New York City’s Central Park is an oasis of greenery in a forest skyscrapers, a place where the multitudes of the city can obtain a respite from the highs and lows of modernity. As it is one of New York City’s most famous and photogenic landmarks, Central Park can be a place of both serenity and change. Central Park is the most visited urban park in the country with over 37 million people stopping by every year, such that finding Central Park parking may be a challenge.
The history of Central Park began in 1853, when the New York Legislature allocated 700 acres for usage in the implementation of the Greensward Plan for Central Park. The problem with the allotment was that the area where Central Park now sits contained a handful of villages, a problem which was rectified through the controversial use of eminent domain. After clearing the area with gunpowder, vast tracts of fertile soil and a menagerie of species of plants and animals were transported to the park, which became operational in 1873. After a period of decline, the first restoration of Central Park began in 1934 under Mayor Fiorello La Guardia, who assigned Robert Moses to restore the blighted park to its former glory, a task which took only a year.
Once Robert Moses left his post, Central Park entered a second period of decline, as it had when the original developers left. Crime, misuse, neglect, vandalism and other problems besieged the park until citizens groups formed to bring change in the way the park was governed. This tactic worked, as the city brought into being the Office of Central Park Administrator, supported by the Central Park Conservancy to reclaim the park. Central Park was divided into 49 zones, each under the watchful eye of its zone gardener for daily upkeep. This divide-and-conquer strategy proved effective with the help of volunteers dedicated to the defense of the park, including the removal of graffiti and other nuisances in under a day.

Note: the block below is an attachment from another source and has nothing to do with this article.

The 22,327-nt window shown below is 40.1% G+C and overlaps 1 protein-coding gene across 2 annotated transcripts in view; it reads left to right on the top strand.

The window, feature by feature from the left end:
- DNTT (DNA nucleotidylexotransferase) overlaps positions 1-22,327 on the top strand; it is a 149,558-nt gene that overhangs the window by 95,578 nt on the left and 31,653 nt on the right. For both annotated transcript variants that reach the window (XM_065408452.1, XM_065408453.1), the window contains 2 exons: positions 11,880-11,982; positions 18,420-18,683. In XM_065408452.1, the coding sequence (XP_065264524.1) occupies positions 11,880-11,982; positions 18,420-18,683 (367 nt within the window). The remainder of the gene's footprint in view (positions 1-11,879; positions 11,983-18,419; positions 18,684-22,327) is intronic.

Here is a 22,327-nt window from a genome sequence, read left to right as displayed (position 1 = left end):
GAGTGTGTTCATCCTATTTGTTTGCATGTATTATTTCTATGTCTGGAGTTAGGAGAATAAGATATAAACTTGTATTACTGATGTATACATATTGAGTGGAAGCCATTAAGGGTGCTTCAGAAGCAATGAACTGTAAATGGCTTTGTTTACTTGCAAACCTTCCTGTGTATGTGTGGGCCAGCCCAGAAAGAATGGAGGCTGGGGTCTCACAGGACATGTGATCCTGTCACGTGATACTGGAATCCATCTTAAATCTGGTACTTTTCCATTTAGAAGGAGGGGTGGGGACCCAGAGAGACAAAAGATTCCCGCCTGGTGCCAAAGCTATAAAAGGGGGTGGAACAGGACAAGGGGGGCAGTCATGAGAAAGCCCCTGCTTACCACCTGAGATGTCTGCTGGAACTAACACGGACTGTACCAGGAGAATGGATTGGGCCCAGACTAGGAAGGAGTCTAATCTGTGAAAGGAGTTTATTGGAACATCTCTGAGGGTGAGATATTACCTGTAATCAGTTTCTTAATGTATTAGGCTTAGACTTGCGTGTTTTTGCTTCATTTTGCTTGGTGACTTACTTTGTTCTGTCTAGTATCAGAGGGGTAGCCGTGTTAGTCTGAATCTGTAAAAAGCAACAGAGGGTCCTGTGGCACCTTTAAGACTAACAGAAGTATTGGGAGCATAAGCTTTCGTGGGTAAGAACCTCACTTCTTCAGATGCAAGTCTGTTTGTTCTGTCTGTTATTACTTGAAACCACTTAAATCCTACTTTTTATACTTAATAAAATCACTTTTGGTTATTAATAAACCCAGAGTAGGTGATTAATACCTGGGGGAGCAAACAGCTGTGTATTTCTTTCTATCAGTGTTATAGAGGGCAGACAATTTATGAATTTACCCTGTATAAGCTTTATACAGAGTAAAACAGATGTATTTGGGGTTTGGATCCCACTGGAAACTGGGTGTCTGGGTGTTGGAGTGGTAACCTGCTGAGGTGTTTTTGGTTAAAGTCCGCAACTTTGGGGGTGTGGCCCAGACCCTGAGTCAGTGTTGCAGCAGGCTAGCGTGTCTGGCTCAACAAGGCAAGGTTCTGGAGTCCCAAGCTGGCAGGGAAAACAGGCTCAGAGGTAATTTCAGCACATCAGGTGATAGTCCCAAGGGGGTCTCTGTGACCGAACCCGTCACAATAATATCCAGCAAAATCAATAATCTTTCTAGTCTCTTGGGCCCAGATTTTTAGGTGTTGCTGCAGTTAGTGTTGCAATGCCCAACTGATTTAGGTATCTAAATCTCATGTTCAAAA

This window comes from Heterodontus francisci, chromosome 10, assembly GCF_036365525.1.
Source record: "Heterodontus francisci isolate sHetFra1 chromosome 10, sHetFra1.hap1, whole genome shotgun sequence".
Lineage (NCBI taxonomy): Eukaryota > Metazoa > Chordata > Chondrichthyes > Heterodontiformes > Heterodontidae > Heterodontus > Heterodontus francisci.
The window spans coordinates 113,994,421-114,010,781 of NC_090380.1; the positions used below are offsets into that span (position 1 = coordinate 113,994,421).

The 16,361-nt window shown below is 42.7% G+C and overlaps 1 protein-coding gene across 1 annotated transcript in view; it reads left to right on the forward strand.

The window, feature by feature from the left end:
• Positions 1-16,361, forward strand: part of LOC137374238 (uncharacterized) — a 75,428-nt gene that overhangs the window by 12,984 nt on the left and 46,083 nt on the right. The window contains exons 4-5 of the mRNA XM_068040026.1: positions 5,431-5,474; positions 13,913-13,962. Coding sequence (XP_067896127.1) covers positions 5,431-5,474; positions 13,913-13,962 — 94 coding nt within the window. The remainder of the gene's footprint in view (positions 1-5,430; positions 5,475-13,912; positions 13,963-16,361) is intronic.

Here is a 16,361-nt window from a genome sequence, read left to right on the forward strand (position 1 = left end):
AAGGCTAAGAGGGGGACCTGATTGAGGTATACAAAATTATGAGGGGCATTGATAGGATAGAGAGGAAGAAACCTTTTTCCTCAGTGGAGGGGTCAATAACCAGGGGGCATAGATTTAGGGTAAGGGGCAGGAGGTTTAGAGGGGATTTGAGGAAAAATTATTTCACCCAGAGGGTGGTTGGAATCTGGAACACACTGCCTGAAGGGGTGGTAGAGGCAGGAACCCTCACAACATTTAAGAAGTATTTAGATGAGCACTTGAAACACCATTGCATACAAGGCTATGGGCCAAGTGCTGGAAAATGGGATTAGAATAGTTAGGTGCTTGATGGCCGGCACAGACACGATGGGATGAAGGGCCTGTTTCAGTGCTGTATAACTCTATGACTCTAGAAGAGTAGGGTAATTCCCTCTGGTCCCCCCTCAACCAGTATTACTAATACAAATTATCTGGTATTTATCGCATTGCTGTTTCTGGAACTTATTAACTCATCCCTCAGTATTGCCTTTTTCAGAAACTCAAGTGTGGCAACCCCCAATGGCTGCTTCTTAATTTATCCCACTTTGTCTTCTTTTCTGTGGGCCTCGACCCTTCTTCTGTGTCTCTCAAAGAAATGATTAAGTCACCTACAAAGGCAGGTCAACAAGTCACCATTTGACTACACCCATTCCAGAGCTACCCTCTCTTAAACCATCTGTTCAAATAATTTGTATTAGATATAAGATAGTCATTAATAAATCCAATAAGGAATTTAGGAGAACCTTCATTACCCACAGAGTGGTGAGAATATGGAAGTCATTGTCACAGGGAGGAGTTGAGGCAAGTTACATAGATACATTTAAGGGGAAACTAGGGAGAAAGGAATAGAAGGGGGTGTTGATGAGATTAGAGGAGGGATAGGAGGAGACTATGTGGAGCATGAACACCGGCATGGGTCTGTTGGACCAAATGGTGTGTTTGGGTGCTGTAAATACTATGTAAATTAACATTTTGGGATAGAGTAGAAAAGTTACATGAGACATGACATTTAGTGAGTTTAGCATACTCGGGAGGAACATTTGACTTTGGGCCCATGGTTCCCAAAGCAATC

There are several features of import in Central Park, but one of the most spectacular is Belvedere Castle, an over-the-top Gothic structure erected in 1869 upon Vista Rock, the second highest point in Central Park, allowing it to overlook what is now the Great Lawn. The Lawn is a green field covering the area of what was once the Lower Reservoir. Another feature of Central Park is Cleopatra’s Needle, an Ancient Egyptian Obelisk (admittedly a thousand years older than Cleopatra) that was erected in Central Park in 1881. Central Park even has its own zoo, with animals from tropical, temperate and polar regions. The 1,800-seat Delacorte Theatre is also located within Central Park, acting as a venue for Shakespeare in the Park during summer months, sometimes played by mainstream Hollywood actors. Finding a Central Park parking spot can be tricky in Midtown Manhattan. When you use ParkWhiz, finding Central Park parking is like a walk in the park.
ParkWhiz allows any Central Park visitor to book a parking spot before their visit, and not worry about having to compete with thousands of others. All you need to do is search Central Park on ParkWhiz, find the parking facility most convenient for you, print out your pass and bring it with you. After you present your ParkWhiz Central Park parking pass to a parking facility attendant, you can park and then enjoy your day at the park.
Book your space ahead of time and then park there. It's that simple.
FIND AND BOOK
Book the space and rate you want, wherever you're headed.
PARK WITH PASS
Drive to the location you've selected and enter using your ParkWhiz pass. Simple!
Advice is here if you need it
When you need help choosing your space, we're right here to help. We've got city-savvy, in-the-flesh experts who know how to help you—fast. Just give our team a call. Or shoot us an email. When it comes to parking, they've got you covered.